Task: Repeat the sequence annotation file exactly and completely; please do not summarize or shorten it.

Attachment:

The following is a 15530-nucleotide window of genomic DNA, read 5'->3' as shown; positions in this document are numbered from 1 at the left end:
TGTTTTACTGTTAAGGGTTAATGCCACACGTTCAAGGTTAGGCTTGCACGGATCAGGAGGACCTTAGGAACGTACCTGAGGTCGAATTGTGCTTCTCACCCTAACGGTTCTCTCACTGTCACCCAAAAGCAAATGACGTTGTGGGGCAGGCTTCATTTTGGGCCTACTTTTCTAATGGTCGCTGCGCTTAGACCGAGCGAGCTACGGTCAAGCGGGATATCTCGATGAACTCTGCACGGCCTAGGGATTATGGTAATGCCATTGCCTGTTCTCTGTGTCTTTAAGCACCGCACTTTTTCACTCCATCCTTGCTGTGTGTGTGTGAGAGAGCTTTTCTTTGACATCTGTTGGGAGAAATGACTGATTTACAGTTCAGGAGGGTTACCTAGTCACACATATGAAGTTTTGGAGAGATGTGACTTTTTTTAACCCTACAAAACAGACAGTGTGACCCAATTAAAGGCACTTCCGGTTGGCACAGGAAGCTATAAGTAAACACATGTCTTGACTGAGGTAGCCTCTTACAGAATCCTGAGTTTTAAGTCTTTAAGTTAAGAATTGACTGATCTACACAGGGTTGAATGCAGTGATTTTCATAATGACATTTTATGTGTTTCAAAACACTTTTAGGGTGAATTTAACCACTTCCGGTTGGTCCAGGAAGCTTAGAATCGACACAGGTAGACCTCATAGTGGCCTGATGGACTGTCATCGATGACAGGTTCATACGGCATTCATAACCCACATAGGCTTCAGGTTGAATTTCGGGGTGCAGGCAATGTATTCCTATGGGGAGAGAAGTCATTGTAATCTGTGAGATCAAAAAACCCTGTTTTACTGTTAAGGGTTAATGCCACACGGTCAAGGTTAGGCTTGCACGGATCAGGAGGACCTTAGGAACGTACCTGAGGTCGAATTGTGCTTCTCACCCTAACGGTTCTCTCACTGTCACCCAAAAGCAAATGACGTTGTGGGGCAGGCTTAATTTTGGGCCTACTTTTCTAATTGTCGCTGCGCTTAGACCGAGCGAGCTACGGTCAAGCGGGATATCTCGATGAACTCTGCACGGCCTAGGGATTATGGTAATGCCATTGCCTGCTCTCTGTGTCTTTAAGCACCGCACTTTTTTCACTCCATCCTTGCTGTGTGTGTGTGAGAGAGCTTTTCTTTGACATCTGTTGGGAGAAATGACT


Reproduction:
The following is a 15530-nucleotide window of genomic DNA, read 5'->3' as shown; positions in this document are numbered from 1 at the left end:
TGTTTTACTGTTAAGGGTTAATGCCACACGTTCAAGGTTAGGCTTGCACGGATCAGGAGGACCTTAGGAACGTACCTGAGGTCGAATTGTGCTTCTCACCCTAACGGTTCTCTCACTGTCACCCAAAAGCAAATGACGTTGTGGGGCAGGCTTCATTTTGGGCCTACTTTTCTAATGGTCGCTGCGCTTAGACCGAGCGAGCTACGGTCAAGCGGGATATCTCGATGAACTCTGCACGGCCTAGGGATTATGGTAATGCCATTGCCTGTTCTCTGTGTCTTTAAGCACCGCACTTTTTCACTCCATCCTTGCTGTGTGTGTGTGAGAGAGCTTTTCTTTGACATCTGTTGGGAGAAATGACTGATTTACAGTTCAGGAGGGTTACCTAGTCACACATATGAAGTTTTGGAGAGATGTGACTTTTTTTAACCCTACAAAACAGACAGTGTGACCCAATTAAAGGCACTTCCGGTTGGCACAGGAAGCTATAAGTAAACACATGTCTTGACTGAGGTAGCCTCTTACAGAATCCTGAGTTTTAAGTCTTTAAGTTAAGAATTGACTGATCTACACAGGGTTGAATGCAGTGATTTTCATAATGACATTTTATGTGTTTCAAAACACTTTTAGGGTGAATTTAACCACTTCCGGTTGGTCCAGGAAGCTTAGAATCGACACAGGTAGACCTCATAGTGGCCTGATGGACTGTCATCGATGACAGGTTCATACGGCATTCATAACCCACATAGGCTTCAGGTTGAATTTCGGGGTGCAGGCAATGTATTCCTATGGGGAGAGAAGTCATTGTAATCTGTGAGATCAAAAAACCCTGTTTTACTGTTAAGGGTTAATGCCACACGGTCAAGGTTAGGCTTGCACGGATCAGGAGGACCTTAGGAACGTACCTGAGGTCGAATTGTGCTTCTCACCCTAACGGTTCTCTCACTGTCACCCAAAAGCAAATGACGTTGTGGGGCAGGCTTAATTTTGGGCCTACTTTTCTAATTGTCGCTGCGCTTAGACCGAGCGAGCTACGGTCAAGCGGGATATCTCGATGAACTCTGCACGGCCTAGGGATTATGGTAATGCCATTGCCTGCTCTCTGTGTCTTTAAGCACCGCACTTTTTTCACTCCATCCTTGCTGTGTGTGTGTGAGAGAGCTTTTCTTTGACATCTGTTGGGAGAAATGACT